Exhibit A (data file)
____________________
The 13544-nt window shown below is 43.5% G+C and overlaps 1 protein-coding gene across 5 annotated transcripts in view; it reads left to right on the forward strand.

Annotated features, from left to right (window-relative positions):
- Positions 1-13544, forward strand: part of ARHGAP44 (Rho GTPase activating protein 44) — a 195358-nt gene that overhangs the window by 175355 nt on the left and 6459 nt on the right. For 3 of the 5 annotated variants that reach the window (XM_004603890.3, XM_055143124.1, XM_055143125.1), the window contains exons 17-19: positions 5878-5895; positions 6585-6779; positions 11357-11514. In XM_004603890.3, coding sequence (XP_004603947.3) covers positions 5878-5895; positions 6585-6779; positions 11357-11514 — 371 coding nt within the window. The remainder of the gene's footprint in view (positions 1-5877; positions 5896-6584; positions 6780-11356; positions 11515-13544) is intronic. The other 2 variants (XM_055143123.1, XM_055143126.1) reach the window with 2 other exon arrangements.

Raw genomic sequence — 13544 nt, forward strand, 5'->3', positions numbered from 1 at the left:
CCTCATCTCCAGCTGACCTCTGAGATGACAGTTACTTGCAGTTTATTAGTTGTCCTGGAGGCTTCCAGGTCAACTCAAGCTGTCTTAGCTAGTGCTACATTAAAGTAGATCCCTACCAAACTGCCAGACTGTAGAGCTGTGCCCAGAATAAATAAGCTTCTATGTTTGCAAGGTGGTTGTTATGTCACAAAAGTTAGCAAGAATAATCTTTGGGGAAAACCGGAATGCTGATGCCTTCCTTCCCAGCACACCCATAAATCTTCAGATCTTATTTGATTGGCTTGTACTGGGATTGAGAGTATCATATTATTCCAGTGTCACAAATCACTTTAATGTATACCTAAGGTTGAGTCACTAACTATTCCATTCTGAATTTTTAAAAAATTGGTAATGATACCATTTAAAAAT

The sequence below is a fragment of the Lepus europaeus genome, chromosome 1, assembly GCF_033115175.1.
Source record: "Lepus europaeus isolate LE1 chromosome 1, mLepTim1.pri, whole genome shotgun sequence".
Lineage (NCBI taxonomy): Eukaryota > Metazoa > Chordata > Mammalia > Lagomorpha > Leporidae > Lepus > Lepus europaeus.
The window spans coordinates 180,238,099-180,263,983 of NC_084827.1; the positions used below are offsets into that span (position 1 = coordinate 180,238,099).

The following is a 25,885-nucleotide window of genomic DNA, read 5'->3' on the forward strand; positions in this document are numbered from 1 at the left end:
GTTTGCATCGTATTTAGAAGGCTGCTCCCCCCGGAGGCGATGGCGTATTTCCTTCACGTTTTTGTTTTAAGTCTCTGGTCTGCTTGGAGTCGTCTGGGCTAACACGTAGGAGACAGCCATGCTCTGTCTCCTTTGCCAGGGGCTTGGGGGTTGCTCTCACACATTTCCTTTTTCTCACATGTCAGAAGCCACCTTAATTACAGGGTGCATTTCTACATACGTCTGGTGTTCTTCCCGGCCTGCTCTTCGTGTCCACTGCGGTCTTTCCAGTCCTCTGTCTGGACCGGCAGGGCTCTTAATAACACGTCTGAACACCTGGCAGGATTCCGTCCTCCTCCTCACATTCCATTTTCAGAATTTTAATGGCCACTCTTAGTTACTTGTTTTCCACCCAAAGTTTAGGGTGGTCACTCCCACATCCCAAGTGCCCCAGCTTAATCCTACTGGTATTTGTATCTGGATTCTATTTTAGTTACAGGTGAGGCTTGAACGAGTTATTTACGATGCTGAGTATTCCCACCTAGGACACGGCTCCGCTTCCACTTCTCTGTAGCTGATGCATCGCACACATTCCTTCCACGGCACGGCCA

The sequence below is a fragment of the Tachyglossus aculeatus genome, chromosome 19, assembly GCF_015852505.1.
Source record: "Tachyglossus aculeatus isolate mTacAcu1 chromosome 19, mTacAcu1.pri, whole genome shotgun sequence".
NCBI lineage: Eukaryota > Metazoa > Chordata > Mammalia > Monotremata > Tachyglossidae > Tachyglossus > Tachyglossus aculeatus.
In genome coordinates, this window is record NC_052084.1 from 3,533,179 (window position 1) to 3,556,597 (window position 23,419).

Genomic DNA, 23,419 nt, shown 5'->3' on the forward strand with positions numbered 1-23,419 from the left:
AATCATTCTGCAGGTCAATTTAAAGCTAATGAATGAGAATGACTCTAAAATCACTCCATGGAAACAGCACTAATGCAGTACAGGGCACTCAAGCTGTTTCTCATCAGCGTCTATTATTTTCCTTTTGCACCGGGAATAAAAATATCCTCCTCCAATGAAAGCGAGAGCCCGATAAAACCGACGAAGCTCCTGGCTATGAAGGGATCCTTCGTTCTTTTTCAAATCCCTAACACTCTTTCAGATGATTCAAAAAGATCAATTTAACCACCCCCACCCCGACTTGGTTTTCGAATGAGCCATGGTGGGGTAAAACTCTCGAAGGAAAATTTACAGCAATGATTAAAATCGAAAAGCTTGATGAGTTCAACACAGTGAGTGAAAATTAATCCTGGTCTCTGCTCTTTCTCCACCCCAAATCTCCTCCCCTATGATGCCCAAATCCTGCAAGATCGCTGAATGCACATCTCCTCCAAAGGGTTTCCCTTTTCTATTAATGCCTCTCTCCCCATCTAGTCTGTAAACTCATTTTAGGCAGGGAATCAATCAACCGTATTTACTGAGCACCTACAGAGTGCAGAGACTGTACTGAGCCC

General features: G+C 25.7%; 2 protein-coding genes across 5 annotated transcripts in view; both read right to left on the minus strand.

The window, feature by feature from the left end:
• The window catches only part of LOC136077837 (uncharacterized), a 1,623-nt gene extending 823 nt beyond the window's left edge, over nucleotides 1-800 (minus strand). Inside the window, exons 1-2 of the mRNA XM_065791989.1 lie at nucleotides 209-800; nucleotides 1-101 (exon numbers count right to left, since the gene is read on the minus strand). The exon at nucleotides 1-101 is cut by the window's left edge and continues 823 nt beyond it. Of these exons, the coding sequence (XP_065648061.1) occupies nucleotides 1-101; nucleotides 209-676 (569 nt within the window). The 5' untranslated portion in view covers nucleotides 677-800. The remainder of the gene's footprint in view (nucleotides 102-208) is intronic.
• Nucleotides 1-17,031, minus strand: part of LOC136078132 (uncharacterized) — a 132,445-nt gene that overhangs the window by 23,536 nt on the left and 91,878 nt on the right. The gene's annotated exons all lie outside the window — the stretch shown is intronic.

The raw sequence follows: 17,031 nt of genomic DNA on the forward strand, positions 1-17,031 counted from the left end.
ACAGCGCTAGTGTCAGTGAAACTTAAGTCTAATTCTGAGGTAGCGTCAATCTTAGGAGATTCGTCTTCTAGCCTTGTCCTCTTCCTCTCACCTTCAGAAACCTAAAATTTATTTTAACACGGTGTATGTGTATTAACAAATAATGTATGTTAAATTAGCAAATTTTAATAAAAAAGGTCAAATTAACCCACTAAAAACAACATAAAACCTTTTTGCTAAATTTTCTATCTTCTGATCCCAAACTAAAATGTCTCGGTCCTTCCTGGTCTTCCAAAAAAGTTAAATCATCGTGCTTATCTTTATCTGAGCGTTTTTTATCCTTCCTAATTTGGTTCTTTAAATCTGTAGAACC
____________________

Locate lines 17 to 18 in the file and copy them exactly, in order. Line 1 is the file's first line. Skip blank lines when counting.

AATCATTCTGCAGGTCAATTTAAAGCTAATGAATGAGAATGACTCTAAAATCACTCCATGGAAACAGCACTAATGCAGTACAGGGCACTCAAGCTGTTTCTCATCAGCGTCTATTATTTTCCTTTTGCACCGGGAATAAAAATATCCTCCTCCAATGAAAGCGAGAGCCCGATAAAACCGACGAAGCTCCTGGCTATGAAGGGATCCTTCGTTCTTTTTCAAATCCCTAACACTCTTTCAGATGATTCAAAAAGATCAATTTAACCACCCCCACCCCGACTTGGTTTTCGAATGAGCCATGGTGGGGTAAAACTCTCGAAGGAAAATTTACAGCAATGATTAAAATCGAAAAGCTTGATGAGTTCAACACAGTGAGTGAAAATTAATCCTGGTCTCTGCTCTTTCTCCACCCCAAATCTCCTCCCCTATGATGCCCAAATCCTGCAAGATCGCTGAATGCACATCTCCTCCAAAGGGTTTCCCTTTTCTATTAATGCCTCTCTCCCCATCTAGTCTGTAAACTCATTTTAGGCAGGGAATCAATCAACCGTATTTACTGAGCACCTACAGAGTGCAGAGACTGTACTGAGCCC

General features: G+C 25.7%; 2 protein-coding genes across 5 annotated transcripts in view; both read right to left on the minus strand.